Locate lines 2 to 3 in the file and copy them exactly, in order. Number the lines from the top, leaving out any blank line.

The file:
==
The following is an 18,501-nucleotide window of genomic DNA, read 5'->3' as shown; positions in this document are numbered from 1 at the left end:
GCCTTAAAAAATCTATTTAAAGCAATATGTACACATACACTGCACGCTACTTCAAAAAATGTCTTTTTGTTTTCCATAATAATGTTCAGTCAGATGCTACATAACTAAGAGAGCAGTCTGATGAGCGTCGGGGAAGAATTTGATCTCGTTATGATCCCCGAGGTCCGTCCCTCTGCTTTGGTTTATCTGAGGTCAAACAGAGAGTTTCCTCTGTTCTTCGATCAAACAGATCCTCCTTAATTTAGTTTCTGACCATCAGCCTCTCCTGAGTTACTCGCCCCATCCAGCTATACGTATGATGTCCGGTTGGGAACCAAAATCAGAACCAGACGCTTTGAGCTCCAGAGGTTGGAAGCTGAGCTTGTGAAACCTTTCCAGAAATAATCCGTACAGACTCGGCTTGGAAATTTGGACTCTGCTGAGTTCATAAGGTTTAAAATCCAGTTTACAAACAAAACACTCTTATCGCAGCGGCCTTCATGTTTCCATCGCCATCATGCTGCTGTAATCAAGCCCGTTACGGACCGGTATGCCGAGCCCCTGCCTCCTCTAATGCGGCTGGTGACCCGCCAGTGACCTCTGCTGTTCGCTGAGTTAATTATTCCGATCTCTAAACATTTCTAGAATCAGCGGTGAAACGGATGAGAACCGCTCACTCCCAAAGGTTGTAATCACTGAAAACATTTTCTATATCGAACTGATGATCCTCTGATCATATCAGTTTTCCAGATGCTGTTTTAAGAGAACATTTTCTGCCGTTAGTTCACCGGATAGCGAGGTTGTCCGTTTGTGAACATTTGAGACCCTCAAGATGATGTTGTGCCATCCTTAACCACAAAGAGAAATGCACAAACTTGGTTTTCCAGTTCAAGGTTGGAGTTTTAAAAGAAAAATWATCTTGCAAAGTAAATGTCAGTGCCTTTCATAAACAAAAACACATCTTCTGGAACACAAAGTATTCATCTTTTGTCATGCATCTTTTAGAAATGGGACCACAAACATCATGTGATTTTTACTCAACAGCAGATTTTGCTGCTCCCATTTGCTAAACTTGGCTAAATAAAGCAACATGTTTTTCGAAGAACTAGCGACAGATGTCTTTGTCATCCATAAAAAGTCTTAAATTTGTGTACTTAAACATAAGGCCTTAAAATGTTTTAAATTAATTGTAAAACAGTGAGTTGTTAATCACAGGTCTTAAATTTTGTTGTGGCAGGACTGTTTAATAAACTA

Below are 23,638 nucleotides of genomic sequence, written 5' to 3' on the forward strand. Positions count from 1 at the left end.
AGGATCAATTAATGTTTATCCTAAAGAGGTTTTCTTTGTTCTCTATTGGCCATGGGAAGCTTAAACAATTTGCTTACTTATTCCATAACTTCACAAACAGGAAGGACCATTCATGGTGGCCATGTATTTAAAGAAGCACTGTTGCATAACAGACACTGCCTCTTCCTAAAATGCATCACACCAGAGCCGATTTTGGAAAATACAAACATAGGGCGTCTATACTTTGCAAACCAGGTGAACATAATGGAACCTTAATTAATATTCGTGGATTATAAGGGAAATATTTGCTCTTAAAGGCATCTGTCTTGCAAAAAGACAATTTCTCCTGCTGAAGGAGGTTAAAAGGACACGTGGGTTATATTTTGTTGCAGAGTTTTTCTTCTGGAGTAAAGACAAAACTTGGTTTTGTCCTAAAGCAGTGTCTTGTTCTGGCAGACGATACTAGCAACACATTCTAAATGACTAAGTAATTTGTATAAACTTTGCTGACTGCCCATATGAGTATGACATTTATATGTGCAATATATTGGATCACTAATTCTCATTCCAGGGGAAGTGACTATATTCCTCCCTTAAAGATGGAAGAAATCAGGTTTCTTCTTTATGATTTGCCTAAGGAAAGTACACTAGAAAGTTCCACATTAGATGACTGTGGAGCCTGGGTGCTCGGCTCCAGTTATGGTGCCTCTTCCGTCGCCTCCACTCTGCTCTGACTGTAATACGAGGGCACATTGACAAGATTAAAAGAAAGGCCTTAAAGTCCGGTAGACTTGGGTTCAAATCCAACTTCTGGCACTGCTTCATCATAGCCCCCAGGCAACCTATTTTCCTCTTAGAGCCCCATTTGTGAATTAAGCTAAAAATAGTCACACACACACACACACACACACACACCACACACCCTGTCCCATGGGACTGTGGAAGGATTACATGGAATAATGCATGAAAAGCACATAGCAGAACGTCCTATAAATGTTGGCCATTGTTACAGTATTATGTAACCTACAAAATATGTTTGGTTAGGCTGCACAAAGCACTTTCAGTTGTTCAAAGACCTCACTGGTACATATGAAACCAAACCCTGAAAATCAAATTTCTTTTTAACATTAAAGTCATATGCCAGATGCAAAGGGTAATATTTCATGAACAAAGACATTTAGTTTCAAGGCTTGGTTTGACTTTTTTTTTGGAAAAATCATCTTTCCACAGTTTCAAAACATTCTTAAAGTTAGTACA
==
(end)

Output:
GCCTTAAAAAATCTATTTAAAGCAATATGTACACATACACTGCACGCTACTTCAAAAAATGTCTTTTTGTTTTCCATAATAATGTTCAGTCAGATGCTACATAACTAAGAGAGCAGTCTGATGAGCGTCGGGGAAGAATTTGATCTCGTTATGATCCCCGAGGTCCGTCCCTCTGCTTTGGTTTATCTGAGGTCAAACAGAGAGTTTCCTCTGTTCTTCGATCAAACAGATCCTCCTTAATTTAGTTTCTGACCATCAGCCTCTCCTGAGTTACTCGCCCCATCCAGCTATACGTATGATGTCCGGTTGGGAACCAAAATCAGAACCAGACGCTTTGAGCTCCAGAGGTTGGAAGCTGAGCTTGTGAAACCTTTCCAGAAATAATCCGTACAGACTCGGCTTGGAAATTTGGACTCTGCTGAGTTCATAAGGTTTAAAATCCAGTTTACAAACAAAACACTCTTATCGCAGCGGCCTTCATGTTTCCATCGCCATCATGCTGCTGTAATCAAGCCCGTTACGGACCGGTATGCCGAGCCCCTGCCTCCTCTAATGCGGCTGGTGACCCGCCAGTGACCTCTGCTGTTCGCTGAGTTAATTATTCCGATCTCTAAACATTTCTAGAATCAGCGGTGAAACGGATGAGAACCGCTCACTCCCAAAGGTTGTAATCACTGAAAACATTTTCTATATCGAACTGATGATCCTCTGATCATATCAGTTTTCCAGATGCTGTTTTAAGAGAACATTTTCTGCCGTTAGTTCACCGGATAGCGAGGTTGTCCGTTTGTGAACATTTGAGACCCTCAAGATGATGTTGTGCCATCCTTAACCACAAAGAGAAATGCACAAACTTGGTTTTCCAGTTCAAGGTTGGAGTTTTAAAAGAAAAATWATCTTGCAAAGTAAATGTCAGTGCCTTTCATAAACAAAAACACATCTTCTGGAACACAAAGTATTCATCTTTTGTCATGCATCTTTTAGAAATGGGACCACAAACATCATGTGATTTTTACTCAACAGCAGATTTTGCTGCTCCCATTTGCTAAACTTGGCTAAATAAAGCAACATGTTTTTCGAAGAACTAGCGACAGATGTCTTTGTCATCCATAAAAAGTCTTAAATTTGTGTACTTAAACATAAGGCCTTAAAATGTTTTAAATTAATTGTAAAACAGTGAGTTGTTAATCACAGGTCTTAAATTTTGTTGTGGCAGGACTGTTTAATAAACTA

Below are 23,638 nucleotides of genomic sequence, written 5' to 3' on the forward strand. Positions count from 1 at the left end.